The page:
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The Crack Magazine

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Mad About the Boy – The Noël Coward Story

Director: Barnaby Thompson

Narrated by Alan Cummings and featuring diary readings from Rupert Everett, this briskly-paced and genuinely illuminating documentary about the seemingly quintessential British playwright/songwriter/actor posits Coward as a modern figure who would have been at home in today’s world of social media and celebrity. Coward aficionados will already know about his modest beginnings, born in a boarding house in London suburb, Teddington in 1899. The young Noel acquired a taste for performing when he appeared in a stage play at the age of eleven and as an adult graduated to writing. His early plays failed to set London alight. Then, during a visit to America, he admiringly noted the jaunty pacing of Broadway plays. Marrying this slick sprightliness to the English drawing room milieu, he achieved huge success with classics such as ‘Private Lives’ and ‘Blithe Spirit’. Despite the louche sophisticate image he curated, he retained the common touch in real life: as John Mills amusingly reveals, Noël was ‘carpet slippers and baked beans and steak and kidney pie’. Embarking on a US tour during the war, Coward was criticized for being a playboy who had abandoned his country when in reality he was secretly raising funds. While he was prevented from taking a larger role in the war effort (as Churchill disproved of his homosexuality) he, nevertheless, ranked highly on an unearthed Nazi hit list. While he never acknowledged his homosexuality, an amusing TV interview sees him dropping some heavy hints when asked about his early life as an autodidact and he replies ‘I spent a lot of time in Battersea Park Lavatory, I mean library… Freudian slip’. The kitchen sink tradition left Coward feeling out of fashion although he made a good living in the US as a cabaret performer, but he was later readmitted to the fold and spent an evidently happy retirement as a tax exile in Jamaica. The diary readings from Everett (thankfully not doing an impersonation) are frank and revealing and the picture sports a judicious selection of archive TV interview material, as well as a suitably classy black and white selection of stills embellished with the occasional witty splash of red on Coward’s trademark red carnation.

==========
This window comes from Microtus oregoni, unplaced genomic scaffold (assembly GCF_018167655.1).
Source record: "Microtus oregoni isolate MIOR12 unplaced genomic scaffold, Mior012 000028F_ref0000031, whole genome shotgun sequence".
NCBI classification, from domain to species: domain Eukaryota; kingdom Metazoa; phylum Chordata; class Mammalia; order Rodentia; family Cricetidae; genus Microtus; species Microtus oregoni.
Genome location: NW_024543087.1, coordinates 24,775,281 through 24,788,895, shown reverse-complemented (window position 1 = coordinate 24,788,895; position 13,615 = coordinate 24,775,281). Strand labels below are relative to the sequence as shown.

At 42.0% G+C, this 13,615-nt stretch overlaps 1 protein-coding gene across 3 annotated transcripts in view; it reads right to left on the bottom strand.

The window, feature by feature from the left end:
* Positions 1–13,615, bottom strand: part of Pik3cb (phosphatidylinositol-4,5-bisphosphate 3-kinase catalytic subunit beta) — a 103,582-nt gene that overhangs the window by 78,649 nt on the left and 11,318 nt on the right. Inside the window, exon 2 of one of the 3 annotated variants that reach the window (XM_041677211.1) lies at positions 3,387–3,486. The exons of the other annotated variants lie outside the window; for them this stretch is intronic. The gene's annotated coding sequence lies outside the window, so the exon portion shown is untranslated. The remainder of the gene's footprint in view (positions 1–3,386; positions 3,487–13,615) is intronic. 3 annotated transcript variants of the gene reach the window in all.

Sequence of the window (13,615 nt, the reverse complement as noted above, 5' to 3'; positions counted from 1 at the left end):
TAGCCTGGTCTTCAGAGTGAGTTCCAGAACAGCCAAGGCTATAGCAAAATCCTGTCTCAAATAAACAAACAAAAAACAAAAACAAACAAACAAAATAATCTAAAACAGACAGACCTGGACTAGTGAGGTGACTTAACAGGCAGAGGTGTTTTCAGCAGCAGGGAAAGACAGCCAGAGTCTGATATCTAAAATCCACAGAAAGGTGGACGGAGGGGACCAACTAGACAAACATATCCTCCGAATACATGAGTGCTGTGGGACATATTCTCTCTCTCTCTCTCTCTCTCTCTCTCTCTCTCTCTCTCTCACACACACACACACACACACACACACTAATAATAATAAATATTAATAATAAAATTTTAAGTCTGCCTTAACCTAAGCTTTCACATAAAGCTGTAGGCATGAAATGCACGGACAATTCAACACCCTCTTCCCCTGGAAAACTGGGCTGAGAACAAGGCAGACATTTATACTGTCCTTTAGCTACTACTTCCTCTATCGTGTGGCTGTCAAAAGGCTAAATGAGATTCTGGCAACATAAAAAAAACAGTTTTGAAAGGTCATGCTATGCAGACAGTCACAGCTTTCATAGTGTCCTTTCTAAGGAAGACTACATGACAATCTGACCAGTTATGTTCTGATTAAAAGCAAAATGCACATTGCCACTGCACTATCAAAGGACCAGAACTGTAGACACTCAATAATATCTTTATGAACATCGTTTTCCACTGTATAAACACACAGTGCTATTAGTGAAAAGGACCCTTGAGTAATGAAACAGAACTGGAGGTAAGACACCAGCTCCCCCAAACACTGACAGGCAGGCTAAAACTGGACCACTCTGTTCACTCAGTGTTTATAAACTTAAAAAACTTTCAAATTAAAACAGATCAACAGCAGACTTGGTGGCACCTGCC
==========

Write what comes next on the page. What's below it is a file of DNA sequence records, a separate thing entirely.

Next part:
David Willoughby

Follow David on Twitter @DWill_Crackfilm

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